MOUNT DESERT — Shannon Westphal has been chosen to succeed Carol Shutt, who is retiring after 27 years as art teacher at Mount Desert Elementary School .
Westphal, whose hiring was approved last week by the Mount Desert School Committee, has been teaching visual and performing arts at Ellsworth High School. She previously taught alongside MDES Principal Gloria Delsandro when Delsandro was principal and a teacher at Vinalhaven School.
Westphal has a bachelor’s degree in arts education and studio art from the University of Maine.
New Arts Garden
Shutt’s parting gift to Mount Desert Elementary School is a small garden at the edge of the patio outside the cafeteria. The origin of the garden goes back nearly a decade, when the family of a former student who died shortly after graduating from college established a memorial fund to benefit the art program at MDES.
“We’ve had a healthy budget for art materials, so it didn’t make sense to just put more money into that,” Shutt told the School Committee. “So, my idea was to bring in visiting artists to give the kids experiences.”
The first visiting artist, who conducted workshops during the school’s annual Arts Week, was sculptor Christine Hall. She created a sculptural bench in the shape of the front part of a snake. She returned the following year and built the middle and the tail.
A few years later, mosaic artist Char Hogan came for Arts Week and covered the snake sculpture with colorful tiles.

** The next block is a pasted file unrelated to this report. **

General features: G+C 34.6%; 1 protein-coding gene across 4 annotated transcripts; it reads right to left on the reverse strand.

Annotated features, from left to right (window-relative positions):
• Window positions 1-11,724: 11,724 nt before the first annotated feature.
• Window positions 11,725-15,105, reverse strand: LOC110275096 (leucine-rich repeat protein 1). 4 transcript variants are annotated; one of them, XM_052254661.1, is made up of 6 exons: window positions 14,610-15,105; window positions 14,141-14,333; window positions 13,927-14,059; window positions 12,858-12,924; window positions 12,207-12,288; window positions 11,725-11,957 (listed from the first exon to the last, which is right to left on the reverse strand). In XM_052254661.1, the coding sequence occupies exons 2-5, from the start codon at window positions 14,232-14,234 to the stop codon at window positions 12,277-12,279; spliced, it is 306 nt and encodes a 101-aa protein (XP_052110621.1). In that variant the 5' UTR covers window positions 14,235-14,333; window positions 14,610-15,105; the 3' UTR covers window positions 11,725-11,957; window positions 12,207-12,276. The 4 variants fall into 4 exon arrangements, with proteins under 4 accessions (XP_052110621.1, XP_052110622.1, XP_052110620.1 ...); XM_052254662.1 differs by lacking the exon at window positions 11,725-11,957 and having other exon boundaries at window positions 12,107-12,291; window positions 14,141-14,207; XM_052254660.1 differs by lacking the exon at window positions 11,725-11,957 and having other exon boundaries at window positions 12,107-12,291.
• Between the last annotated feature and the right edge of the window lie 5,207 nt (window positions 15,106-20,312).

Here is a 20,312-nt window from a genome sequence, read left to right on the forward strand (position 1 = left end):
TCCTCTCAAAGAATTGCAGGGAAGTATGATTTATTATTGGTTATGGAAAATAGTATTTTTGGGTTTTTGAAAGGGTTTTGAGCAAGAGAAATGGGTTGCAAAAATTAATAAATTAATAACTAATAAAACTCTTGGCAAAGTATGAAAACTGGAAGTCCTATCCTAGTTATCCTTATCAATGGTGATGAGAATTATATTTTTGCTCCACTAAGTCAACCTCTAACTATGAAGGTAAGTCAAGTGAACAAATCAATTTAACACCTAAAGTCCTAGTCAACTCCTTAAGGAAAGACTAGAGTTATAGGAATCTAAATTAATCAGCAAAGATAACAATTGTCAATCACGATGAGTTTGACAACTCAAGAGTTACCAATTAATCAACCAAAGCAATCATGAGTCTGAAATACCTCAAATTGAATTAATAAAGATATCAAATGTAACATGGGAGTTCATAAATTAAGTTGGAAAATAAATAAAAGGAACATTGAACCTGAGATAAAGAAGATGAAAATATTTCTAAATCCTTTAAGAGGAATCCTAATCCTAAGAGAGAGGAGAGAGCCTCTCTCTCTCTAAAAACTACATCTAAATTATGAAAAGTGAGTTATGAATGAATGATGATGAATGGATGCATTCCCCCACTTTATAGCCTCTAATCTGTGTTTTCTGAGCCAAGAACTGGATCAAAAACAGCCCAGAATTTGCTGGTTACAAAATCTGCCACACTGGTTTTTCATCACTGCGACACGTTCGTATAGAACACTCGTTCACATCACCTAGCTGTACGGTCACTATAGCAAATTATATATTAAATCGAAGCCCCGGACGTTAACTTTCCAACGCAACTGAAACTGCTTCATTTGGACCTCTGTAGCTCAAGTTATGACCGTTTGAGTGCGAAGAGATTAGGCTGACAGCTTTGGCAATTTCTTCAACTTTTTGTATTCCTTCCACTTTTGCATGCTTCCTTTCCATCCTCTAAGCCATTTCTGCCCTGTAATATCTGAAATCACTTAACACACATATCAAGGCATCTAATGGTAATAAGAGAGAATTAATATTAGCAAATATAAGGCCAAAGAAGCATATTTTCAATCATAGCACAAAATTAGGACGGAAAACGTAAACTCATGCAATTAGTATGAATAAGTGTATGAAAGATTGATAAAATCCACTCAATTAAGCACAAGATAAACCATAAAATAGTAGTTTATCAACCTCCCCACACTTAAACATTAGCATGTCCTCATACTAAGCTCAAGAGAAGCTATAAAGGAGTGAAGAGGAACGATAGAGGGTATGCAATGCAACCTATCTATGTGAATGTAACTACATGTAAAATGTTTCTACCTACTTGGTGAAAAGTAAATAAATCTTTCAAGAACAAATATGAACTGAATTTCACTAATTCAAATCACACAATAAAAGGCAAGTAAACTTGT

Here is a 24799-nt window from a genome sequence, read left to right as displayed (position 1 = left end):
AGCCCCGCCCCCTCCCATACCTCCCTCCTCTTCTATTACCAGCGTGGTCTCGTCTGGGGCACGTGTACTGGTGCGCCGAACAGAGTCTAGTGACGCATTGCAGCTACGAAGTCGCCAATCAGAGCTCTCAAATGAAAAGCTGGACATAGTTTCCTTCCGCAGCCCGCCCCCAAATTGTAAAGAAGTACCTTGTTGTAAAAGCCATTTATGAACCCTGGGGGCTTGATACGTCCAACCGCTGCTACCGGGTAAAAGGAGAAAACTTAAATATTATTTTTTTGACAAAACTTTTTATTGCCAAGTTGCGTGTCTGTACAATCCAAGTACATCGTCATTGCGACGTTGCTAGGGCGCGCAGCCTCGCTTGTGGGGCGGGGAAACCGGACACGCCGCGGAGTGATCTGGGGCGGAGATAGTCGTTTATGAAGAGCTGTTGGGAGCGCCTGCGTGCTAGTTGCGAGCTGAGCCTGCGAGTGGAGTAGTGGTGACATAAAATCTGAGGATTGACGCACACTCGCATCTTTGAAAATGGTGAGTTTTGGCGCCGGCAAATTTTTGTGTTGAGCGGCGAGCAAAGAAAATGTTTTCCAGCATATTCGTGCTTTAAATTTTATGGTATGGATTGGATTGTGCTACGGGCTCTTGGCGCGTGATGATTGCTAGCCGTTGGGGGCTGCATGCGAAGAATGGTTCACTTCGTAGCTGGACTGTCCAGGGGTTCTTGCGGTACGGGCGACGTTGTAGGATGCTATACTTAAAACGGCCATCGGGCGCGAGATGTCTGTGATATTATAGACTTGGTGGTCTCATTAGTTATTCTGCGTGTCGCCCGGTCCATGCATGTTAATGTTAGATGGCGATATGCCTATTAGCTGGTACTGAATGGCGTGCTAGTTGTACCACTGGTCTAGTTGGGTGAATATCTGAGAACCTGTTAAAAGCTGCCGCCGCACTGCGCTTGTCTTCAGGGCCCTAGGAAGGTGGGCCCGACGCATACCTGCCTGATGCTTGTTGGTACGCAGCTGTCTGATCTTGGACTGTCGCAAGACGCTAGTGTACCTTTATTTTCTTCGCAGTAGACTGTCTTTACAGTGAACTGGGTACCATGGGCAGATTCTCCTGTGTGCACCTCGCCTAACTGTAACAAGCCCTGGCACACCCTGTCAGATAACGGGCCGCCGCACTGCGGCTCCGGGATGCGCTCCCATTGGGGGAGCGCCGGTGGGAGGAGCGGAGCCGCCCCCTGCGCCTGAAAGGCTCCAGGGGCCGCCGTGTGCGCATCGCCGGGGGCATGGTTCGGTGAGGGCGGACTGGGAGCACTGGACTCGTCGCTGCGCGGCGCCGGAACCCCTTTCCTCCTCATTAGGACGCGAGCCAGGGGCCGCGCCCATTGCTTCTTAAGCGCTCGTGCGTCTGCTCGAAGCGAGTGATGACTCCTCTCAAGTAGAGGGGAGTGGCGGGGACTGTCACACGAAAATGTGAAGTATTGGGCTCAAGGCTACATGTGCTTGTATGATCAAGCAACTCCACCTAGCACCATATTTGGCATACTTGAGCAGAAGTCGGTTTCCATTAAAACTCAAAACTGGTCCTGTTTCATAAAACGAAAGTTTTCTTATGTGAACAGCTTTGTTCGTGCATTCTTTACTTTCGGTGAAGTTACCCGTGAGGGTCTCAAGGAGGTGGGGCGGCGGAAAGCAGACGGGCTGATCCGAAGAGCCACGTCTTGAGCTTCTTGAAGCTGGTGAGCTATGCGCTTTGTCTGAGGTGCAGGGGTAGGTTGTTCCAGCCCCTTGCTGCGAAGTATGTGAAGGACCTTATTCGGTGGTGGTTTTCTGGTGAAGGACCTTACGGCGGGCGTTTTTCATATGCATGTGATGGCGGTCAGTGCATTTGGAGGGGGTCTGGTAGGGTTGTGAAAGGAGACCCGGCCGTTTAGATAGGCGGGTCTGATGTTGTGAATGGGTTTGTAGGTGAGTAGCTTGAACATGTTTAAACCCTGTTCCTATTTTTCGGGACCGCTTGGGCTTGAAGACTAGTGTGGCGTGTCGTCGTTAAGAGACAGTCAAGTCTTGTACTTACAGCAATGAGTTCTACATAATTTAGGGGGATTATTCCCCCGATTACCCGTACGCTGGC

“It slowly evolved into a very neat space, plus the kids got experiences with artists,” Shutt said. “In my final year here, I sort of wanted to have closure and in some way mark how this was all made possible.”
She used the remaining money in the memorial fund to buy plants and do some seeding and to install a small plaque that, in her words, “acknowledges what inspired this garden.”
The plaque will read: “Arts Garden, a place for creativity and quiet reflection, inspired by the memory of Gwen Schwartz, who loved the arts when she was in Mount Desert Elementary School.”
Shutt had some large rocks moved into the spaces between the sections of the snake, and she affixed small patches of mosaics to the rocks to create a sense of continuity.
She said some students already are using the garden for sketching or reading.
“And it’s now become a space for events, for small gatherings. And there’s enough seating for a class to come out and read together or do writing or art.”